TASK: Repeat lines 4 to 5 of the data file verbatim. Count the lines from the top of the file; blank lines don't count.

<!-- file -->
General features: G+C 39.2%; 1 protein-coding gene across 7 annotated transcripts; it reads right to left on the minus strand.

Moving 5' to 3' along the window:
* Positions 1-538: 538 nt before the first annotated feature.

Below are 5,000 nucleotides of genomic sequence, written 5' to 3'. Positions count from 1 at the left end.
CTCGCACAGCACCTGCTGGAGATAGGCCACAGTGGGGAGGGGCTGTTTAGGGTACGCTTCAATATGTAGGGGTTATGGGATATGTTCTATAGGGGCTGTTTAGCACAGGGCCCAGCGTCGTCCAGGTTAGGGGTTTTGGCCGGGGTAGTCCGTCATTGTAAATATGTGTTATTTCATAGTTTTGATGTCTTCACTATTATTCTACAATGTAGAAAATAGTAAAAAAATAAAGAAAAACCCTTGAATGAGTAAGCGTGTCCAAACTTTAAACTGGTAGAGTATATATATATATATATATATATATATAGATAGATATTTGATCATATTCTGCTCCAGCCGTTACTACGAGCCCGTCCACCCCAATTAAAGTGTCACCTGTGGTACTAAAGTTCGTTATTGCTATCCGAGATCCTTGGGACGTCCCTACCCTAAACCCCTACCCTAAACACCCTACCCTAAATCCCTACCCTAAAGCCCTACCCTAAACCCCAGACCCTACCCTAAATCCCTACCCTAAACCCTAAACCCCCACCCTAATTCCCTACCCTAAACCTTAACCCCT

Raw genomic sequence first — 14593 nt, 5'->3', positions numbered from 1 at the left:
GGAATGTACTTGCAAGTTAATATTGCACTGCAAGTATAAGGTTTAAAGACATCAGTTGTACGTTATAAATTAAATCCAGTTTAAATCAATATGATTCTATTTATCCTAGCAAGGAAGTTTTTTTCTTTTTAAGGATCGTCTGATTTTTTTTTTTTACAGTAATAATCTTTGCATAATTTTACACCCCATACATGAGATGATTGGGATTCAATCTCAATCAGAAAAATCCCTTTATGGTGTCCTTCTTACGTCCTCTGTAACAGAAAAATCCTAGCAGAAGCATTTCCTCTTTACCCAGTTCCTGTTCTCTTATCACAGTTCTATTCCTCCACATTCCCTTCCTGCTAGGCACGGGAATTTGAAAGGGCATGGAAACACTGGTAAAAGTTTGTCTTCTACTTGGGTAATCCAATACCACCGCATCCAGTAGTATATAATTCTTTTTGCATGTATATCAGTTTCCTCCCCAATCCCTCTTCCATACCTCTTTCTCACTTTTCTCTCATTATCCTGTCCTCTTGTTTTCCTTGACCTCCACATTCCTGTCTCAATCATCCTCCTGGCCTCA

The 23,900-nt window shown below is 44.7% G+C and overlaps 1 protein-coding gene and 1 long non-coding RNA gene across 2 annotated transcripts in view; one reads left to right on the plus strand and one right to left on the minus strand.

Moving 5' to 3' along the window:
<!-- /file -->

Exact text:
Below are 5,000 nucleotides of genomic sequence, written 5' to 3'. Positions count from 1 at the left end.
CTCGCACAGCACCTGCTGGAGATAGGCCACAGTGGGGAGGGGCTGTTTAGGGTACGCTTCAATATGTAGGGGTTATGGGATATGTTCTATAGGGGCTGTTTAGCACAGGGCCCAGCGTCGTCCAGGTTAGGGGTTTTGGCCGGGGTAGTCCGTCATTGTAAATATGTGTTATTTCATAGTTTTGATGTCTTCACTATTATTCTACAATGTAGAAAATAGTAAAAAAATAAAGAAAAACCCTTGAATGAGTAAGCGTGTCCAAACTTTAAACTGGTAGAGTATATATATATATATATATATATATATAGATAGATATTTGATCATATTCTGCTCCAGCCGTTACTACGAGCCCGTCCACCCCAATTAAAGTGTCACCTGTGGTACTAAAGTTCGTTATTGCTATCCGAGATCCTTGGGACGTCCCTACCCTAAACCCCTACCCTAAACACCCTACCCTAAATCCCTACCCTAAAGCCCTACCCTAAACCCCAGACCCTACCCTAAATCCCTACCCTAAACCCTAAACCCCCACCCTAATTCCCTACCCTAAACCTTAACCCCT